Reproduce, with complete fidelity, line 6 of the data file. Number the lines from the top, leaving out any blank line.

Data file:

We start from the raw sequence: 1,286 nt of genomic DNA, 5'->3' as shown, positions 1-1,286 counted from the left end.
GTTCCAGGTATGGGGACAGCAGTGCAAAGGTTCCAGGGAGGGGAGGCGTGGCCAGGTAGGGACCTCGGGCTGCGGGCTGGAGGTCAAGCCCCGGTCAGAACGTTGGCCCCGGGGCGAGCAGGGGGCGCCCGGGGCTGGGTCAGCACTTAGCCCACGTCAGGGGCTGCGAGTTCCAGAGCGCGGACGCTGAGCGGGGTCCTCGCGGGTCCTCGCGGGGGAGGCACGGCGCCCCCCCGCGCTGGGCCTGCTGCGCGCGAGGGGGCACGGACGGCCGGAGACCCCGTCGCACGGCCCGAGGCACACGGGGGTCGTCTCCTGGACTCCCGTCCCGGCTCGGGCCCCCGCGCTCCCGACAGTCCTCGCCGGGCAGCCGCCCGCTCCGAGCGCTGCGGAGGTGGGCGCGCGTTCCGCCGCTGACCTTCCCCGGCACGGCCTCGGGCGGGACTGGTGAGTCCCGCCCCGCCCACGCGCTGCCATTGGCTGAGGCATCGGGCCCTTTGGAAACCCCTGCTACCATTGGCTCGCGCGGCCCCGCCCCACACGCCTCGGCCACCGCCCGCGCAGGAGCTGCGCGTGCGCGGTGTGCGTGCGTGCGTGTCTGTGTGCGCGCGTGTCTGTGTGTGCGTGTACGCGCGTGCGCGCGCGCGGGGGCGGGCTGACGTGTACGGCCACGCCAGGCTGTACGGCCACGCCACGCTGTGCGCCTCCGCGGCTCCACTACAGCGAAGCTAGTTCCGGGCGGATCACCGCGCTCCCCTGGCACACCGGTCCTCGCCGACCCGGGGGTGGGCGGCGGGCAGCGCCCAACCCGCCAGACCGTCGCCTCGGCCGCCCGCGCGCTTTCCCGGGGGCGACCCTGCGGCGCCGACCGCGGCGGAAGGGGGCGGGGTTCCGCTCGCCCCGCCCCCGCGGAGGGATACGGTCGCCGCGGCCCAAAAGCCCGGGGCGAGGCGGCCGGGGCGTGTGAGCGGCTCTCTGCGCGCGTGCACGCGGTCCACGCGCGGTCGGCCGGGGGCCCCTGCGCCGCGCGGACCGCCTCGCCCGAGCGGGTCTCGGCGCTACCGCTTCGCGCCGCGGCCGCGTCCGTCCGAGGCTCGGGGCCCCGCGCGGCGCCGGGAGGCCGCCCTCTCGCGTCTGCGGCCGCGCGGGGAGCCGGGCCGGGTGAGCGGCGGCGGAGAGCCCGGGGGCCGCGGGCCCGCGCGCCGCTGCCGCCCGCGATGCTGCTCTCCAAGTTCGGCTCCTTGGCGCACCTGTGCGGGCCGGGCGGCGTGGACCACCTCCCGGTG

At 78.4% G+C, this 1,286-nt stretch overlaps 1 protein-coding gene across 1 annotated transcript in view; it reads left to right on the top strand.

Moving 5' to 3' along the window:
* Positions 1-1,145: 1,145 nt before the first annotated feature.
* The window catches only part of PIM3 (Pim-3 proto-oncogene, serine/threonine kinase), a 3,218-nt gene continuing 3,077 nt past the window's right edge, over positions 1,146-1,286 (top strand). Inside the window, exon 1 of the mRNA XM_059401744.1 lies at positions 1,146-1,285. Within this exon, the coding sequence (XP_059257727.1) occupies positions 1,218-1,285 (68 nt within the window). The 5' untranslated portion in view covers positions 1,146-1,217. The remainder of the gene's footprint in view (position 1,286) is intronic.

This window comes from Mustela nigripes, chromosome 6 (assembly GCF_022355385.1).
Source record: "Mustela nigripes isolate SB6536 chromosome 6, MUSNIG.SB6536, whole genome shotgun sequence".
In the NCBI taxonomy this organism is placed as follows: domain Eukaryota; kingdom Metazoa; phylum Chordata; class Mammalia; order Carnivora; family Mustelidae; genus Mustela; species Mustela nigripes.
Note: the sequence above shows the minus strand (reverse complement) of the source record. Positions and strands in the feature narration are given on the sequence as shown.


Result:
* The window catches only part of PIM3 (Pim-3 proto-oncogene, serine/threonine kinase), a 3,218-nt gene continuing 3,077 nt past the window's right edge, over positions 1,146-1,286 (top strand). Inside the window, exon 1 of the mRNA XM_059401744.1 lies at positions 1,146-1,285. Within this exon, the coding sequence (XP_059257727.1) occupies positions 1,218-1,285 (68 nt within the window). The 5' untranslated portion in view covers positions 1,146-1,217. The remainder of the gene's footprint in view (position 1,286) is intronic.